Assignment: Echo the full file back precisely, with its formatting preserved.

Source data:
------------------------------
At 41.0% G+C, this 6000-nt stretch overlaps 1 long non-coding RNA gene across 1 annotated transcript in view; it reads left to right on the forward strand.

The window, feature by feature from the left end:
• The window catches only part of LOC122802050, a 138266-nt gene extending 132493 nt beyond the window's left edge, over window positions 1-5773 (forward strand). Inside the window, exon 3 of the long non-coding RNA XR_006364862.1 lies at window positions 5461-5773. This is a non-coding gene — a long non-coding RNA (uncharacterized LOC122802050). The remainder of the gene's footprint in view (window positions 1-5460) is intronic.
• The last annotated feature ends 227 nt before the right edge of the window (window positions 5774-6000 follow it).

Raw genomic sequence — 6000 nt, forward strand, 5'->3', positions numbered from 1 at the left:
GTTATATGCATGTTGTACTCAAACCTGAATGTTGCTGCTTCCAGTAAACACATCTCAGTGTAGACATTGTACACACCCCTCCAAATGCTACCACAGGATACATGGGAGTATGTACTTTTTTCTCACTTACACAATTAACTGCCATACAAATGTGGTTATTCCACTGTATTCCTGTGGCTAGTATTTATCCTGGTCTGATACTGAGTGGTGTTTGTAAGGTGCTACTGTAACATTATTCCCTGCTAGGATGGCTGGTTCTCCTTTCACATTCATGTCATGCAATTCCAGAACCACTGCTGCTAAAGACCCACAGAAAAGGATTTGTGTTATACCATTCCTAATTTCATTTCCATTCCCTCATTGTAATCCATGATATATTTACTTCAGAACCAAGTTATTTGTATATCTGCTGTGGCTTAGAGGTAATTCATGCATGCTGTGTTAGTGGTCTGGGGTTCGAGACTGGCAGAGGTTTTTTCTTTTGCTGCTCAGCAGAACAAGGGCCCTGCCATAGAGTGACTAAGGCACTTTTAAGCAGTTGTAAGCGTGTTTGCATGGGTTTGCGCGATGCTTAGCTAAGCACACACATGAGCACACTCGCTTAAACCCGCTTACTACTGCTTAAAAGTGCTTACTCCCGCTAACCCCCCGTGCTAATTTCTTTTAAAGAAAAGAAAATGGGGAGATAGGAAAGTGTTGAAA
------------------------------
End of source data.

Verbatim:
At 41.0% G+C, this 6000-nt stretch overlaps 1 long non-coding RNA gene across 1 annotated transcript in view; it reads left to right on the forward strand.

The window, feature by feature from the left end:
• The window catches only part of LOC122802050, a 138266-nt gene extending 132493 nt beyond the window's left edge, over window positions 1-5773 (forward strand). Inside the window, exon 3 of the long non-coding RNA XR_006364862.1 lies at window positions 5461-5773. This is a non-coding gene — a long non-coding RNA (uncharacterized LOC122802050). The remainder of the gene's footprint in view (window positions 1-5460) is intronic.
• The last annotated feature ends 227 nt before the right edge of the window (window positions 5774-6000 follow it).

Raw genomic sequence — 6000 nt, forward strand, 5'->3', positions numbered from 1 at the left:
GTTATATGCATGTTGTACTCAAACCTGAATGTTGCTGCTTCCAGTAAACACATCTCAGTGTAGACATTGTACACACCCCTCCAAATGCTACCACAGGATACATGGGAGTATGTACTTTTTTCTCACTTACACAATTAACTGCCATACAAATGTGGTTATTCCACTGTATTCCTGTGGCTAGTATTTATCCTGGTCTGATACTGAGTGGTGTTTGTAAGGTGCTACTGTAACATTATTCCCTGCTAGGATGGCTGGTTCTCCTTTCACATTCATGTCATGCAATTCCAGAACCACTGCTGCTAAAGACCCACAGAAAAGGATTTGTGTTATACCATTCCTAATTTCATTTCCATTCCCTCATTGTAATCCATGATATATTTACTTCAGAACCAAGTTATTTGTATATCTGCTGTGGCTTAGAGGTAATTCATGCATGCTGTGTTAGTGGTCTGGGGTTCGAGACTGGCAGAGGTTTTTTCTTTTGCTGCTCAGCAGAACAAGGGCCCTGCCATAGAGTGACTAAGGCACTTTTAAGCAGTTGTAAGCGTGTTTGCATGGGTTTGCGCGATGCTTAGCTAAGCACACACATGAGCACACTCGCTTAAACCCGCTTACTACTGCTTAAAAGTGCTTACTCCCGCTAACCCCCCGTGCTAATTTCTTTTAAAGAAAAGAAAATGGGGAGATAGGAAAGTGTTGAAA